See the improper grip (Marine Corps Strong Grip) by the American flag bearer? This manual was the standard until it incorporated Change 1 in 2007. The version with Change 1 was then the standard until 2013.
Initially, the manual did not have guidance on spacing and then guidance was developed in the 1960s. In 2013, we throw in a huge discrepancy.
Welcome to 2013
Now we see, frankly, a ridiculous display. The staffs here are 8′ and the flags are 4’4″x5’6″. This isn’t authorized, see AFI 34-1201. The larger flag is mounted on the taller staff only.
Again, the team is not at Close Interval, which is mandated at the beginning of the colors chapter.
Now, we come to an egregious error that has caused quite a bit of contention. Out of the clear blue sky, the color bearers, for some unknown reason, are holding the staffs with the left hand while at Carry.
Let’s logically think about this. There is not reason to use the left hand-only carry technique. Nowhere in USAF, Army, or Marine Corps history can I find any color guard that ever utilized it.
7.33.2. Positions of the Flag at the Carry. At the carry, the ferrule of the staff rests in the socket of the sling. The flag bearer grasps the staff with the right hand at the height of the shoulder, only using the left hand to steady the staff in a strong wind. The staff is inclined slightly to the front. (Emphasis mine)AFMAN 36-2203 (2013)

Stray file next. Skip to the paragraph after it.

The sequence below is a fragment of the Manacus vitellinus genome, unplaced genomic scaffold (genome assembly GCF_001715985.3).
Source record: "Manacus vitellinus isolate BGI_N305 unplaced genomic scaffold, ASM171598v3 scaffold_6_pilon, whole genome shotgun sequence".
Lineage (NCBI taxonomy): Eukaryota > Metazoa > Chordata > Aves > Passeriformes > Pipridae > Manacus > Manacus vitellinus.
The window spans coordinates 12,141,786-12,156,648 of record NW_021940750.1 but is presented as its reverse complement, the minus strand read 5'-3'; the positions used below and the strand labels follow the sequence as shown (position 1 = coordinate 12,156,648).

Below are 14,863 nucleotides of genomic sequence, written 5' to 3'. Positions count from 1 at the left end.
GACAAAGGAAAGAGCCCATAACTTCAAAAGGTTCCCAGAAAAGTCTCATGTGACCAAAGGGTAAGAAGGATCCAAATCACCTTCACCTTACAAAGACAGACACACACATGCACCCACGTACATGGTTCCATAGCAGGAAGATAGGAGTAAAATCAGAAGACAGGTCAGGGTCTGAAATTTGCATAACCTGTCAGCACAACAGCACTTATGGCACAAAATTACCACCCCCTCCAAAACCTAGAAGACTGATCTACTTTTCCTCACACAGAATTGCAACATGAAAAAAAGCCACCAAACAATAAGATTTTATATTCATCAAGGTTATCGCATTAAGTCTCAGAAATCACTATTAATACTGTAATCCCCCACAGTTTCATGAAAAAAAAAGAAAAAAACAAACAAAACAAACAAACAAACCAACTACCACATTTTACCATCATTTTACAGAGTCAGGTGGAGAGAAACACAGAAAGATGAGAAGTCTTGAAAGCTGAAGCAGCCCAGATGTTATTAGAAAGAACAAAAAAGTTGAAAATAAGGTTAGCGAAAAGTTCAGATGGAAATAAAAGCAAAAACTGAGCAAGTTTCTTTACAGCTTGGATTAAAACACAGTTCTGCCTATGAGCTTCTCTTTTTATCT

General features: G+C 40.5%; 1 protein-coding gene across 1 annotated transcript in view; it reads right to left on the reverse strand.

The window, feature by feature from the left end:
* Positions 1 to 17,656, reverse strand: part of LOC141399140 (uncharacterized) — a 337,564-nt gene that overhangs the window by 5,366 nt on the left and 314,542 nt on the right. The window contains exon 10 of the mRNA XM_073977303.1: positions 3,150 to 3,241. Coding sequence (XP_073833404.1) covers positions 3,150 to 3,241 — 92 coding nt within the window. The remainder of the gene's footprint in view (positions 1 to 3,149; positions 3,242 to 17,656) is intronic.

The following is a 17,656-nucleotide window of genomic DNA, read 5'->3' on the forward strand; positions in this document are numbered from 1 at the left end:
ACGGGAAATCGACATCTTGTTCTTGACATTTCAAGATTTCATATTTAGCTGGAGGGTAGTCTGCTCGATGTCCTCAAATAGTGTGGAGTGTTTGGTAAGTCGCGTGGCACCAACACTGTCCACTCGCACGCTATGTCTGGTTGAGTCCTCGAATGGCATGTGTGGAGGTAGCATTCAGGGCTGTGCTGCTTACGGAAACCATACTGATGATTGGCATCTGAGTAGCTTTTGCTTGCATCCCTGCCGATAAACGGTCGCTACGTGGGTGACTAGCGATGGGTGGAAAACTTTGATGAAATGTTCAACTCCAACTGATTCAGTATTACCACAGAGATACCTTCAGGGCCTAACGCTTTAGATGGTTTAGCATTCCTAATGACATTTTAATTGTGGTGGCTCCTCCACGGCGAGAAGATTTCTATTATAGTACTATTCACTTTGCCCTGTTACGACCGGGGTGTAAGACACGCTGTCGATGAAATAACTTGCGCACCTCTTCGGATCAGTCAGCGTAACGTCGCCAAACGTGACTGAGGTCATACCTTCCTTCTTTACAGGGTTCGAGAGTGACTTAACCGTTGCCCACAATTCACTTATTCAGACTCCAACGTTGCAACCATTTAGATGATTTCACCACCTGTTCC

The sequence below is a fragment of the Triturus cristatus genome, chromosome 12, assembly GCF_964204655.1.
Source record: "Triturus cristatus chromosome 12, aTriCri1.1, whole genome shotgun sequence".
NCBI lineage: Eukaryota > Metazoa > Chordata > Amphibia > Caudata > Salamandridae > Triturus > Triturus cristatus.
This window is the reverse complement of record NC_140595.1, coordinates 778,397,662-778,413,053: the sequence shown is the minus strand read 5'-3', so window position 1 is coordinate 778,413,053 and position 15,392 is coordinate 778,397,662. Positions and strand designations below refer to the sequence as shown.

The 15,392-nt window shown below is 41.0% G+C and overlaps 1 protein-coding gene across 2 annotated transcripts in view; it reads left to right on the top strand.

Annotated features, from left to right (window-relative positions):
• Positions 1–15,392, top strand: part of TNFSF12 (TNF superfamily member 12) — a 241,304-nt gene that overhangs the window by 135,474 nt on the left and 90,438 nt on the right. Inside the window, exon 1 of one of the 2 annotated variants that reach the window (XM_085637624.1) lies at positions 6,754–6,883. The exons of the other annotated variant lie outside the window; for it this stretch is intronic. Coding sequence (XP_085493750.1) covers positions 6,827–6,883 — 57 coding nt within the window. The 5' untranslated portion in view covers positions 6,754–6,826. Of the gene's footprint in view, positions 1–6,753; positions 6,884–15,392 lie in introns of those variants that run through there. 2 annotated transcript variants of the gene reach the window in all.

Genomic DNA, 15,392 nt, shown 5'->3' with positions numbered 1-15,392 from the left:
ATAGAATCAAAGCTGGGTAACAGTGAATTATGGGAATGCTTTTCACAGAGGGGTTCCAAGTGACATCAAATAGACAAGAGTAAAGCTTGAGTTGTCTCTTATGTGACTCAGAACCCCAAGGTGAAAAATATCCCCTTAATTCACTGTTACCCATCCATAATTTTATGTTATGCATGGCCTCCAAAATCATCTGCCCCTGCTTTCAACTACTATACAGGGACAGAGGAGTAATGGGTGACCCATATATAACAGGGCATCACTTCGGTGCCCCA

The rifles on the outside shoulder require Airmen and cadets to use the guard techniques in the colors section of MCO 5060.20.
Here’s another problem to consider. Every picture shows the team shoulder-to-shoulder and then, BAM! you magically obtain spacing when the team executes Parade Rest.
2018 – Fixed! Not.
Whew! That was a close one! Wait a minute. That mistake with using the picture of having the color bearers use the left hand at carry is less expensive to fix if you just change the wording!
7.33.2. Positions of the Flag at the Carry. At the carry, the ferrule of the staff rests in the socket of the sling. The flag bearer grasps the staff with the left hand at the height of the shoulder, only using the right hand to steady the staff in a strong wind. The staff is inclined slightly to the front. (Emphasis mine)AFMAN 36-2203 (2018)
As you can clearly see there are issues with the Air Force Drill and Ceremonies Manual that can be easily fixed. We do not gold the staff with the left hand and we definitely don’t just throw that out on a whim without serious repercussions.
Let’s fix this now. For good.
The OPR (Office of Primary Responsibility) for the AFMAN is AF/A1S and it was certified by SAF/MR. Here is an easy list of errors to fix:
- All formation pictures must have the team at Close Interval.
- Only the right hand holds the flagstaff.
- The 8′ staffs must only have 3’x4′ flags mounted on them.
- While still using USAF techniques pictured in the AFMAN:
- Explain that the MCO must be used for the guards since they have the rifles on the outside shoulder. This is not determined by the type of rifle.
- Explain that an armed flight (probably only ROTC/JROTC) follows the Army’s TC.